PLA, PGA, and PLGA as biomaterials, by Colton Kenny

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The polymer materials of polylactic acid (PLA), polyglycolic acid (PGA), and poly(lactic-co-glycolic) acid (PLGA) have been shown in recent years to be strong contributors to the development of biodegradable medical implants within the human body, drug carrier designs, and even uses in the packaging industry. The immense utility of many of these polymers were over looked due to their degradation via hydrolysis. The increase in popularity can be attributed to a general increase in demand for biodegradable plastics [1]. More focus on environmental responsibility as well as a push away from plastics produced from fossil fuel sources, create a high demand for plastics that are both biodegradable and able to be produced from organic sources [2].

There are three main areas of use for PLA, PGA, and PLGA plastics: (1) Use a drug carrier in drug delivery applications (2) The promotion of cell growth and organ healing in cell scaffolds and other tissue engineered materials (3) The implementation of plastics in packaging materials [1,2]. It is also advantageous to utilize co-polymer and polymer blends of biodegradable monomers of PLA and PGA. PLGA is the most obvious example of Lactic Acid and Glycolic Acid co-polymerization. Some other common monomers that a co-polymerized with these monomers are malic acid or PEG [2]. Some of the properties that can be modified through blending and co-polymerizing these polymers are biodegradability, hydrophilicity, mechanical properties, physical properties, and surface topography [3,4].


1780 - Lactic Acid first discovered in 1780 by Carl Wilhelm Scheele (Experimental Chemist) [5]

1880s - Industrial production of Lactic Acid in US [5]

1944 - Study of Lactic Acid Condensation Polymers [6]

1954 - PGA became known [7]

1962 - PGA suture marketed as Dexon [7]

1974 - PGA-LLA (90:10) sutures developed [5]

1994 - Kanebo LTd. introduced Lactron PLLA fiber and spun-laid nonwovens [5].

1996 - Mitsui Chemicals, Inc. commercialized PLA produced by polycondensation route [5].

1997 - Formatin of Cargill Dow LLC, to commercialize PLA under the name NatureWorks [5].

2003 - Toyota produced PLA for automotive applications [5].

2005 - NatureWorksLLC and Teijin Limited formed 50-50 joint venture to market Ingeo bio-based thermoplastic resins [5].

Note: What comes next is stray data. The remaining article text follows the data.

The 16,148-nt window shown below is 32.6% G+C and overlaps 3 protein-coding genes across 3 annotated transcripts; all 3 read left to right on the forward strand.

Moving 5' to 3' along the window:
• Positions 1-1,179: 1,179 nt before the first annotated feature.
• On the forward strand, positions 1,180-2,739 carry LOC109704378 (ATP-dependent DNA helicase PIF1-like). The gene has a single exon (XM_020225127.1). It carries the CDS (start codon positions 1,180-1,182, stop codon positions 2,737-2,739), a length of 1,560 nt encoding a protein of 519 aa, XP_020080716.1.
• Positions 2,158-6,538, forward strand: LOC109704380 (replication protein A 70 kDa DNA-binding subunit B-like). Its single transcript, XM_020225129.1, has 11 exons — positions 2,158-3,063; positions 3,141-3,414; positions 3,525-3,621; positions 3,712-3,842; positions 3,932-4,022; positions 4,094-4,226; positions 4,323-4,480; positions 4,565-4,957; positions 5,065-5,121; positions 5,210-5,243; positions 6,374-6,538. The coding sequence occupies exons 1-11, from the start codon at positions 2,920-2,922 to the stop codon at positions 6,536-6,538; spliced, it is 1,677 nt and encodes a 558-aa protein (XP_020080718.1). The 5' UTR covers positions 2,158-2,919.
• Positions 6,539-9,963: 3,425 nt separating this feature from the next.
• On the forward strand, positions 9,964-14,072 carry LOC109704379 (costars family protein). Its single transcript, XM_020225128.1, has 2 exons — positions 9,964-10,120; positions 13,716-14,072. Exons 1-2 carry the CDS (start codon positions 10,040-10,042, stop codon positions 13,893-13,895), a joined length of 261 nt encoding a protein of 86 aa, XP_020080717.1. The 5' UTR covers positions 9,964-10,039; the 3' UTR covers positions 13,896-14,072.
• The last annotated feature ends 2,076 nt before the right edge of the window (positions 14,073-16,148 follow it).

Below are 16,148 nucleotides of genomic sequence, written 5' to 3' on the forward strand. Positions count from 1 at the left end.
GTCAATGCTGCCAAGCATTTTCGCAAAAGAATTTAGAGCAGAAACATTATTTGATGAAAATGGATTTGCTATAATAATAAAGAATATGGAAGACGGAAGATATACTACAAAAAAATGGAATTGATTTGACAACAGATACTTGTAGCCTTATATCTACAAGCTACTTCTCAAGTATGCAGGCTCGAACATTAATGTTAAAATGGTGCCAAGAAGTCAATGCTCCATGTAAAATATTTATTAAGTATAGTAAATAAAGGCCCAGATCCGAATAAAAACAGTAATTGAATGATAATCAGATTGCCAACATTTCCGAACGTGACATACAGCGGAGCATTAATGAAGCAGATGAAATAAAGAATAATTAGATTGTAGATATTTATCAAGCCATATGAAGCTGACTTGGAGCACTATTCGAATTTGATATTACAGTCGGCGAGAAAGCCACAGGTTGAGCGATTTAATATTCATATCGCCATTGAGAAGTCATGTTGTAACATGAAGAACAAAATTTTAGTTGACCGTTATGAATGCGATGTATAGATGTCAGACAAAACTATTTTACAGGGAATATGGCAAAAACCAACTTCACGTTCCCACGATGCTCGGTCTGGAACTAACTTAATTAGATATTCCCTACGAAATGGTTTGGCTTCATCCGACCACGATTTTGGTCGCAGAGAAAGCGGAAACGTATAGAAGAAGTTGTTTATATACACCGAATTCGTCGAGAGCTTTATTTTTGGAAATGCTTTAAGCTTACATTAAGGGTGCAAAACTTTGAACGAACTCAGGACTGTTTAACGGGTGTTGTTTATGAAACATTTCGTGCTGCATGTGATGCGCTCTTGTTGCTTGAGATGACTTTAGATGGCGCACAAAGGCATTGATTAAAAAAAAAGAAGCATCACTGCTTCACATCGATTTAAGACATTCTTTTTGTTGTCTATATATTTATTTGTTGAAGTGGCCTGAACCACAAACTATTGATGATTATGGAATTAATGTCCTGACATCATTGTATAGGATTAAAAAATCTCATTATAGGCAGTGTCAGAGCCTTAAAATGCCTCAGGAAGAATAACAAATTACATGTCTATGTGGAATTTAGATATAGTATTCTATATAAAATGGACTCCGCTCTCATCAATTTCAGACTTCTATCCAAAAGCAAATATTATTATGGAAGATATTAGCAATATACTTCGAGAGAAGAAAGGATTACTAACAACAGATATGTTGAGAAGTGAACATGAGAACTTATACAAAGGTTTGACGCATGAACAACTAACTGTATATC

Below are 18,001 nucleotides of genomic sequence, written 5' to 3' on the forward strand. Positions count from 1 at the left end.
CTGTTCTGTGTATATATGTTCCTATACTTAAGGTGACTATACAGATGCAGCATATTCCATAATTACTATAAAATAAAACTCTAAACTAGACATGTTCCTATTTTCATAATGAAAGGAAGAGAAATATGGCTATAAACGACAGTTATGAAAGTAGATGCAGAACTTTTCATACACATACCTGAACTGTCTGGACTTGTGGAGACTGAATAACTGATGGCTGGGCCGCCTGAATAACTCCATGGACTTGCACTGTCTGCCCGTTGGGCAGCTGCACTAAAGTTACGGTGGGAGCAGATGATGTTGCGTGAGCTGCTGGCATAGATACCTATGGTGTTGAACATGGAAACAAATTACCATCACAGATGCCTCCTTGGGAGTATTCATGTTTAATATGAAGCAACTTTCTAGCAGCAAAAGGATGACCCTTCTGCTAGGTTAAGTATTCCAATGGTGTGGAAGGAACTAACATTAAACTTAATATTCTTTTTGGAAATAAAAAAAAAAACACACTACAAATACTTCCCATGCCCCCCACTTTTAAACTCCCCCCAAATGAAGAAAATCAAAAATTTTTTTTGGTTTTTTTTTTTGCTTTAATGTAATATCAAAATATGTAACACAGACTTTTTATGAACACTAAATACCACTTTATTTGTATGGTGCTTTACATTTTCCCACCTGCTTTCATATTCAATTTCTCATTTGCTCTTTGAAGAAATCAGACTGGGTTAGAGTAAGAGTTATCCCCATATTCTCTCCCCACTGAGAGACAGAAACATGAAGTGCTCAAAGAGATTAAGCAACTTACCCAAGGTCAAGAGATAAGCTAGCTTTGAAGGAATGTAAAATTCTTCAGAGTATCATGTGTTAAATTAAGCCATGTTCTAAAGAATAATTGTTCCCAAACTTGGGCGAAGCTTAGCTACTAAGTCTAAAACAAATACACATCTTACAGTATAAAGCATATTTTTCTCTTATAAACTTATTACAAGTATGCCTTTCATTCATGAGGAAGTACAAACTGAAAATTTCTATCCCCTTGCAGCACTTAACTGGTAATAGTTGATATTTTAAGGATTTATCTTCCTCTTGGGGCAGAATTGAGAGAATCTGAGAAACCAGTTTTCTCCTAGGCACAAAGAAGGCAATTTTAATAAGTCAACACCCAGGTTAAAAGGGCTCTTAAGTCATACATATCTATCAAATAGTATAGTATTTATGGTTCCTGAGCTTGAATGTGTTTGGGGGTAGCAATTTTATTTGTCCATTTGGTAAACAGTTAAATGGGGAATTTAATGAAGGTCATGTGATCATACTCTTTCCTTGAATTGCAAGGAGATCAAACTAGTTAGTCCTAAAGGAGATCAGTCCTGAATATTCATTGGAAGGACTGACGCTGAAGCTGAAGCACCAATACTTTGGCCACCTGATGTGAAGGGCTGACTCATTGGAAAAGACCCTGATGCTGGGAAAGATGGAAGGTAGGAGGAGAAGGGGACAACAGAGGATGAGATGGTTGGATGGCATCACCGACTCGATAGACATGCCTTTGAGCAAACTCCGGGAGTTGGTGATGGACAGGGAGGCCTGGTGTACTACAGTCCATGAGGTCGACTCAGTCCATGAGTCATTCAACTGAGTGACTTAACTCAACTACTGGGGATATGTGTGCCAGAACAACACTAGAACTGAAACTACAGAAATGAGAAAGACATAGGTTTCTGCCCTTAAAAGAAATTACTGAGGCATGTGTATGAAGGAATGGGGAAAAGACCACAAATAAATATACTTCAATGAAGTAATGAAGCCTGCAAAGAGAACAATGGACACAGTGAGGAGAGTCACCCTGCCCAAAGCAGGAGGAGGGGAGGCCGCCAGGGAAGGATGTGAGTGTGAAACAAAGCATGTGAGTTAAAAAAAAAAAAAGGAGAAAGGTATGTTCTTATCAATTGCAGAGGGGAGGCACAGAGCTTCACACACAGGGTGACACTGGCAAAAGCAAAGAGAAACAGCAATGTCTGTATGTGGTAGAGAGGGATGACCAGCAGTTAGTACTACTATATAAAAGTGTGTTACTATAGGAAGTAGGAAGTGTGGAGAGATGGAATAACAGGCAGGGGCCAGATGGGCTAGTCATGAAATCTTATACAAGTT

2008 - PURAC started to commercialize solid lactide monomers under PURALACT [5].

2009 - PURAC, Sulzer, and Synbra announced production of PLA from solid lactide for foamed products [5].

2010 - Recombinant Escherichia coli to produce PLA [5].


The synthesis PLA, PGA, and PLGA can be done under many different mechanisms with main mechanisms being (1) Direct condensation polymerization (2) Ring Opening Polymerization each with its own set of advantages and disadvantages [1,2].

Polylactic Acid (PLA) and Polyglycolic Acid (PLGA)

The extraction of the monomers is often not conducted by synthetic means unlike conventional plastics. Currently, most Lactic acid is produced through a fermentation process, over a synthetic method [5]. While Glycolic acid is produced primarily through synthetic methods of a catalyzed reaction of formaldehyde with synthesis gas, natural extraction methods do exist [8].
Table 1: Methods of PLA Synthesis [1]
Table 1: Methods of PLA Synthesis [1]

Direct Condensation Polymerization

Direct condensation of PLA, PGA, and PLGA is the most simple way to produce these biomaterials, requiring the fewest manufacturing steps and easy modify and commercialize [2]. The main problems facing this method are in generally lower molecular weight product polymers. This is due to an equilibrium in reaction kinetics between the free acid, oligomers, and water produced [2]. Within the realm of the direct condensation synthesis method there are two sub-methods: solution and melt condensation polymerization.

Solution Condensation Polymerization: Solution condensation is advantageous because it only requires monomer and solvent to be reacted with an added heat source (~ 130-140 °C). By using a method of boiling water produced in a PLA polymerization reaction one can obtain relatively high molecular weights (MW ~ 300,000) over long reaction(~2 h) and drying periods using seives (~40 h) [9].

Melt Condensation Polymerization: Melt condensation does not require a solvent to illicit polymerization, but a heat source must keep the reacting solution above the melting temperature of the system (Tm ~180°C). A protonic acid can be added as a cocatalyst, improving the polarity of reacting system and reducing lactide byproducts over long time periods. In addition Results of MW ~10000 obtained [10].

Ring Opening Polymerization

Considered superior in product molecular weight as compared to direct condensation polymerization methods, ring opening polymerization of PLA, PGA, and PLGA use purified lactide and glycolide with catalyst present to conduct ring opening polymerization. The extra step of lactide and glycolide purification can often make this step more costly than other methods, even though the achievable molecular weights are much higher with this method [2].